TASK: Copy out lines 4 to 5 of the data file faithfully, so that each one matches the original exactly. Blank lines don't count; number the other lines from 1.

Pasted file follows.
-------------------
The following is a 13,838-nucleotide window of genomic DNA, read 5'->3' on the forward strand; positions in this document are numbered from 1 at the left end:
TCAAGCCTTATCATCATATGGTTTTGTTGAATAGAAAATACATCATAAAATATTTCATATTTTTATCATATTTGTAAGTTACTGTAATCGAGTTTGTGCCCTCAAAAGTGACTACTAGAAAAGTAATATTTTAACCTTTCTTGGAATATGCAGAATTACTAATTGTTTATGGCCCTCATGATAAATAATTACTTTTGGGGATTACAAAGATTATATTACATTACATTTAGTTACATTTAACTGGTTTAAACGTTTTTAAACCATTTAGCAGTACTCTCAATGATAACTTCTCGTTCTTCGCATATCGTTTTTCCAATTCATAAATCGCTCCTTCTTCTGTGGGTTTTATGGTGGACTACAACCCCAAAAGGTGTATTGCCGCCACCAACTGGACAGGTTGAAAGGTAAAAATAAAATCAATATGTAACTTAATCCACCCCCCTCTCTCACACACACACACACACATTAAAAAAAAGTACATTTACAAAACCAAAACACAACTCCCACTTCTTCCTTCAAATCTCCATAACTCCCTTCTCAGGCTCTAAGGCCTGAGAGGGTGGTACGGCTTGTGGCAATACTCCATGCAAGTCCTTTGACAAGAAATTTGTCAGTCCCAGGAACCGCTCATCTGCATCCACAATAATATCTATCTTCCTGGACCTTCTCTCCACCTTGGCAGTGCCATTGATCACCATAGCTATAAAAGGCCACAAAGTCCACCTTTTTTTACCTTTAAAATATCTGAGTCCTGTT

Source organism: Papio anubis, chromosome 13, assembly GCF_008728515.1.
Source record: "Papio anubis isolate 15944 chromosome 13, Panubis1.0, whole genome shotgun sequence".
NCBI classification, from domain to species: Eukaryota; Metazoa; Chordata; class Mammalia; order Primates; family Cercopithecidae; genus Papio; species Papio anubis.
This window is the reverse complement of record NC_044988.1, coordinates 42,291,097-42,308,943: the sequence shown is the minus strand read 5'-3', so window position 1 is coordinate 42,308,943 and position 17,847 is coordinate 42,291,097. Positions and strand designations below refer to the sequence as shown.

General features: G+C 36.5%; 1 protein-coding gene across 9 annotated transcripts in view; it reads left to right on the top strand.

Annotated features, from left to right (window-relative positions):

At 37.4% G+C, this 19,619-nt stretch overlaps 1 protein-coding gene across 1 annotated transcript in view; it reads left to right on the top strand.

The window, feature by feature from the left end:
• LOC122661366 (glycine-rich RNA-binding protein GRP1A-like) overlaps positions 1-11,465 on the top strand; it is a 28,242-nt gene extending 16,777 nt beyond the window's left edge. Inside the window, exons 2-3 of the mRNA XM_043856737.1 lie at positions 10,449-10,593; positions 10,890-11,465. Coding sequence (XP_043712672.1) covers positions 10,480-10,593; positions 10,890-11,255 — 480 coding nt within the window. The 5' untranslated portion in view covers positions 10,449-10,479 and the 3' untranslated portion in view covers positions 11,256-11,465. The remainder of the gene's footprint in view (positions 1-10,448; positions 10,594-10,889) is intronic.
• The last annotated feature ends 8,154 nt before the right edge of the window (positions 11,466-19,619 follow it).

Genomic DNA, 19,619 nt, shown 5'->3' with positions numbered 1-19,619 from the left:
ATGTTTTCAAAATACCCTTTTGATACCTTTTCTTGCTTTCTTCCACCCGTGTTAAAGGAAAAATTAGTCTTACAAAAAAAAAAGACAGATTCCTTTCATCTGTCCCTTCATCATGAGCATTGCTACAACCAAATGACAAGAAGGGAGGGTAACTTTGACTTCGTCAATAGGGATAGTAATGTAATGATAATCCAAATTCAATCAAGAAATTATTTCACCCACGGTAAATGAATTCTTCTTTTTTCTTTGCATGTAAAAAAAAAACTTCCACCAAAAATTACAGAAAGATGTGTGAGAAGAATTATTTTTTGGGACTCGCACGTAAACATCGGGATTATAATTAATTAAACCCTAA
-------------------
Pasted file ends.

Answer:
Source record: "Papio anubis isolate 15944 chromosome 13, Panubis1.0, whole genome shotgun sequence".
NCBI classification, from domain to species: Eukaryota; Metazoa; Chordata; class Mammalia; order Primates; family Cercopithecidae; genus Papio; species Papio anubis.